Generally, something is as secure as the key is to unlock it. If I leave my car keys in the car with the car unlocked, the keys aren't secure and it's open for the taking by anyone walking past. Blowfish with a well dispersed 32 character key would be just as secure as anything else today. A 3 character key however could be broken in the blink of an eye.

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"The strongest cipher is AES-256"

From details on Bruce Schneier's website, AES-256 might, ironically, be the least secure out of the three key sizes 128, 192, and 256. There are issues with the key generation in the 256-bit variant.

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Incorrect, for general use as a cipher, there are no specific vulnerabilities for AES-256. The related key attack is mostly of importance if AES is used to construct e.g. a secure hash function. – Maarten Bodewes Oct 30 '13 at 23:37

Some algorithms are better than others at different things - not sure what your criteria for "safest" is.

You certainly should not be using any of the DES based algorithms these days (assuming you have a free choice). AES (Rijndael) is the current standard for NIST and other bodies.

In general more bits for a specific algorithm means more secure, but do ensure that you use a initialization vector and do NOT use ECB.



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Hi, initialization vector - can you tell me more about that? – Industrial May 11 '10 at 11:46
RTFM? There's much better documentation there and in the internet than I could fill in here. – symcbean May 11 '10 at 11:53
+1 ECB mode is for suckers. Although IV's are dead simple to use, just make sure that no 2 messages are encrypted using the same IV and the same key, so you could use the primary key of a table you want to encrypt. – rook May 11 '10 at 17:51

According to the NIST paper, RJINDAEL had a low security margin compared to MARS, twofish or serpent. If you really need the strongest cipher, choose one of those.

To quote: "MARS appears to have a high security margin. A precise characterization of MARS is difficult because of the fact that MARS employs two different kinds of rounds. MARS has received some criticism based on its complexity, which may have hindered its security analysis during the timeframe of the AES development process.

Rijndael appears to have an adequate security margin. The security margin is a bit difficult to measure because the number of rounds changes with the key size. Rijndael has received some criticism on two grounds: that its security margin is on the low side among the finalists, and that its mathematical structure may lead to attacks. However, its structure is fairly simple, which may have facilitated its security analysis during the specified timeframe of the AES development process.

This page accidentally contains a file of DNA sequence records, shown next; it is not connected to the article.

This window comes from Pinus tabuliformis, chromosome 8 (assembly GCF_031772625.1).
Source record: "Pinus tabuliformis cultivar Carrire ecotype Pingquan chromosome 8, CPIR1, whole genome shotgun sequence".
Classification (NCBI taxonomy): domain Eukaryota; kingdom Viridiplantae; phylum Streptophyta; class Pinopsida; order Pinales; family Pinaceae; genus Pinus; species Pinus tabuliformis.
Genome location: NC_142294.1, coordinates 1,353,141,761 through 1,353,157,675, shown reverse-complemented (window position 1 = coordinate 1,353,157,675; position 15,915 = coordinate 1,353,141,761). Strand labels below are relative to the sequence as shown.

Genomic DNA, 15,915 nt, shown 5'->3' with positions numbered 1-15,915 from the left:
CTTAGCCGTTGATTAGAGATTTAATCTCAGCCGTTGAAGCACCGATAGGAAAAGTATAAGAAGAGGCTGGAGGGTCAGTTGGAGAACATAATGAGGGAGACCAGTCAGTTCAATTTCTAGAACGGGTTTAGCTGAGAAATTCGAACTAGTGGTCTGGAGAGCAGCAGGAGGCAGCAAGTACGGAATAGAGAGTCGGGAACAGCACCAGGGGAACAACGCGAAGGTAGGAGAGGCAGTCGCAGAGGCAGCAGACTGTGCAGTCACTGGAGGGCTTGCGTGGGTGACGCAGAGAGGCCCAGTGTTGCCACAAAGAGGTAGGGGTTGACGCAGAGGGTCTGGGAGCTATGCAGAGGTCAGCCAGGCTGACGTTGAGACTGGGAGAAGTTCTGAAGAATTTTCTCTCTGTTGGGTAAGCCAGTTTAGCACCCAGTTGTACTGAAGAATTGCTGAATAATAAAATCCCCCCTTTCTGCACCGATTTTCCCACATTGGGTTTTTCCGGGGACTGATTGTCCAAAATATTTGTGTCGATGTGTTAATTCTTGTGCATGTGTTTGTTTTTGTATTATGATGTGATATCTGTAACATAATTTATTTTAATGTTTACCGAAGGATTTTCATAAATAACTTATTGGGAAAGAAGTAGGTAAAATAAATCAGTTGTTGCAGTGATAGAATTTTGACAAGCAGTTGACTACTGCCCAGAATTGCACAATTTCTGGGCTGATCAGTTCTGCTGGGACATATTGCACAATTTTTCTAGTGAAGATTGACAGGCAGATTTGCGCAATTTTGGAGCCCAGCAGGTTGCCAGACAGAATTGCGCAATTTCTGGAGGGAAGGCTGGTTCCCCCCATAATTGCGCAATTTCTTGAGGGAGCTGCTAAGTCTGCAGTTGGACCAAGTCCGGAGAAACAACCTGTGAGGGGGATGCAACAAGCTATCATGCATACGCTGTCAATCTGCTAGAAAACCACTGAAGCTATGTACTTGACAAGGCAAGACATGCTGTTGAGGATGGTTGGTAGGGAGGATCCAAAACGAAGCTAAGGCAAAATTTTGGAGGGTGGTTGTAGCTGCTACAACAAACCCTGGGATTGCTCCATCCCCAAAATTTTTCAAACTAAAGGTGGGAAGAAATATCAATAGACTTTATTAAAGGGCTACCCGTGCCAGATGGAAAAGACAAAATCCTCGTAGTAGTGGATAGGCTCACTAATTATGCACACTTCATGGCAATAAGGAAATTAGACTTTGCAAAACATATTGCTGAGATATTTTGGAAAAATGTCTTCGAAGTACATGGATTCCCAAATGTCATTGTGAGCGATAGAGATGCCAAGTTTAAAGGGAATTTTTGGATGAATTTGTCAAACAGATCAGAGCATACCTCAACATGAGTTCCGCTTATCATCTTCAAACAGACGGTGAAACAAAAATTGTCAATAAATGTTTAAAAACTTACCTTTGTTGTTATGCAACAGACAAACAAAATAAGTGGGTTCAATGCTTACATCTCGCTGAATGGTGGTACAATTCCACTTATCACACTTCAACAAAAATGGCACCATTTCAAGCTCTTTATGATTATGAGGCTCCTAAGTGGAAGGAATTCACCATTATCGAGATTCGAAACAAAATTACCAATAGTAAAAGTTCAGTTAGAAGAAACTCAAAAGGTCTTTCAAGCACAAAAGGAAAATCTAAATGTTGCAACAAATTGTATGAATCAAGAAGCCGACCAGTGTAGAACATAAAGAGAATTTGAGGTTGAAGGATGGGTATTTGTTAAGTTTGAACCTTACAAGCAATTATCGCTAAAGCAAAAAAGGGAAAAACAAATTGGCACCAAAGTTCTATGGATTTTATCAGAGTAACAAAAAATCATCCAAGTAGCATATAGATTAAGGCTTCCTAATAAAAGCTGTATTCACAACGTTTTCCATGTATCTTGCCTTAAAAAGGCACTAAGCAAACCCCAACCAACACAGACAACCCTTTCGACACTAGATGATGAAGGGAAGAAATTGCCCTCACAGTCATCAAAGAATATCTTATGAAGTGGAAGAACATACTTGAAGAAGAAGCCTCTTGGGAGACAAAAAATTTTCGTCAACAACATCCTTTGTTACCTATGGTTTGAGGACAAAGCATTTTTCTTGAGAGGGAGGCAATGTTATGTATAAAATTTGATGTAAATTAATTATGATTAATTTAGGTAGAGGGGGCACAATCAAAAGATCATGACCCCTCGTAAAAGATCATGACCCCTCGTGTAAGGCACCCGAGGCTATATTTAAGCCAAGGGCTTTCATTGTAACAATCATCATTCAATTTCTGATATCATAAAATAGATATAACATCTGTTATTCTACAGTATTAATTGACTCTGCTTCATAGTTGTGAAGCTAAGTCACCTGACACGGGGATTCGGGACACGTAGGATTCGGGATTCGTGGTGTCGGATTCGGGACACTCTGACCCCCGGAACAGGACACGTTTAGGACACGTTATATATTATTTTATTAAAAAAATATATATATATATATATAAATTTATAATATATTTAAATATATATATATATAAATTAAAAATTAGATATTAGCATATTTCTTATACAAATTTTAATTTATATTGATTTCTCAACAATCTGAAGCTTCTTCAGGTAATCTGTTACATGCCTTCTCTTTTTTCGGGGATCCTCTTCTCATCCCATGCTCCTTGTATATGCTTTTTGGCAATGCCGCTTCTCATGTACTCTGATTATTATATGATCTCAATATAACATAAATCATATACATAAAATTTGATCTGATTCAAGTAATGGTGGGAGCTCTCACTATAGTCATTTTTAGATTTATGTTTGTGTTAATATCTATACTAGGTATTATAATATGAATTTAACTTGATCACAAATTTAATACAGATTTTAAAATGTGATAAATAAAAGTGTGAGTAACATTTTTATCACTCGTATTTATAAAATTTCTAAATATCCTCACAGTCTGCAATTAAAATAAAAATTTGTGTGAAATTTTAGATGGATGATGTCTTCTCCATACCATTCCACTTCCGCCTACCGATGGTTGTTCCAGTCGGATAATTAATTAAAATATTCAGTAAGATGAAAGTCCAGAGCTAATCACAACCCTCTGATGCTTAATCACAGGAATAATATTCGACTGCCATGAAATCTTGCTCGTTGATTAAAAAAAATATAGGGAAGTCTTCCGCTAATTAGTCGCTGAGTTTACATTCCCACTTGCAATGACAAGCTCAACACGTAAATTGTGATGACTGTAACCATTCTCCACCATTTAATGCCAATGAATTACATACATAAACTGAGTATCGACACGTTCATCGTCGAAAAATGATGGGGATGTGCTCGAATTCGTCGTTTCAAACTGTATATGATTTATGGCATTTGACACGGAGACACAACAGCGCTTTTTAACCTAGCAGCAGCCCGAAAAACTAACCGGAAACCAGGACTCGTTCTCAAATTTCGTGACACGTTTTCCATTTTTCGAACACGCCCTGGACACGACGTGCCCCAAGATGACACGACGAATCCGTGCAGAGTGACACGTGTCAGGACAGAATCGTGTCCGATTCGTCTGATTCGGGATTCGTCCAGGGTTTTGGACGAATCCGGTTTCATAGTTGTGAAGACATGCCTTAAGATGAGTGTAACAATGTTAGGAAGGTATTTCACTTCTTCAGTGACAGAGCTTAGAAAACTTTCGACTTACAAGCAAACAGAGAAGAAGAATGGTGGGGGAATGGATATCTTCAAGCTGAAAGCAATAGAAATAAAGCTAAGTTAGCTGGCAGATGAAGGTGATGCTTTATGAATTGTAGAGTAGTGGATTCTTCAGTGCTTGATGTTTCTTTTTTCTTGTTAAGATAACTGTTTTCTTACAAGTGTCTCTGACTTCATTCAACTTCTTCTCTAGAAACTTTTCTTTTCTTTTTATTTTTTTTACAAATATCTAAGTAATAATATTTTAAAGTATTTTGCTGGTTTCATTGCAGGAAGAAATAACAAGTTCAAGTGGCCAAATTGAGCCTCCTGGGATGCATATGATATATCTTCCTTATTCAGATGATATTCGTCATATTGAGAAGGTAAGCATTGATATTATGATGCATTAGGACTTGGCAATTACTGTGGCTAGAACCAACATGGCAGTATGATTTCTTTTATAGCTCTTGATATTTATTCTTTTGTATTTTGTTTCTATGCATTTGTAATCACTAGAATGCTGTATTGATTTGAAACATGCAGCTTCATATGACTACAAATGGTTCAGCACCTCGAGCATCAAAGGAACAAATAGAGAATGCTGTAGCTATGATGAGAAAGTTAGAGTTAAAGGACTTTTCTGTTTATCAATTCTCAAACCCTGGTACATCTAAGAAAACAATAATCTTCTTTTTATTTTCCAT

Serpent appears to have a high security margin. Serpent also has a simple structure, which may have facilitated its security analysis during the specified timeframe of the AES development process.

Twofish appears to have a high security margin. Since Twofish uses key-dependent round function, the notion of security margin may have less meaning for this algorithm than for the other finalists. The dependence of the Twofish S-boxes on only k/2 bits of entropy in the k-bit key case has led to a speculation that Twofish may be amenable to a divide-and-conquer attack, although no such attack has been found. Twofish has received some criticism for its complexity, making analysis difficult during the timeframe of the AES development process."

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If you want to look at the details, there's an article, mainly by me, on block ciphers at

To comply with current US standards, use AES, formerly Rijndael. Any of the other finalists from the AES competition -- Serpent, MARS, Twofish or RC-6 -- should be fine as well. I think you need a license for RC6, though.

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Whats wrong with stream ciphers? – rook May 11 '10 at 17:53

I normally use AES-128 since AES is FIPS approved. The strongest cipher is AES-256 (MCRYPT_RIJNDAEL_256).

mcrypt has a modular design and new cipher can be added easily.

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MCRYPT_RIJNDAEL_256 is not AES. It's the variant of the Rijndael algorithm but with a block size of 256 (hence the name), as opposed to AES, which is the variant of Rijndael with a block size of 128. If you want AES, then use MCRYPT_RIJNDAEL_128, and supply either a 128, 192, or 256-bit key. – hunter Apr 6 '13 at 2:47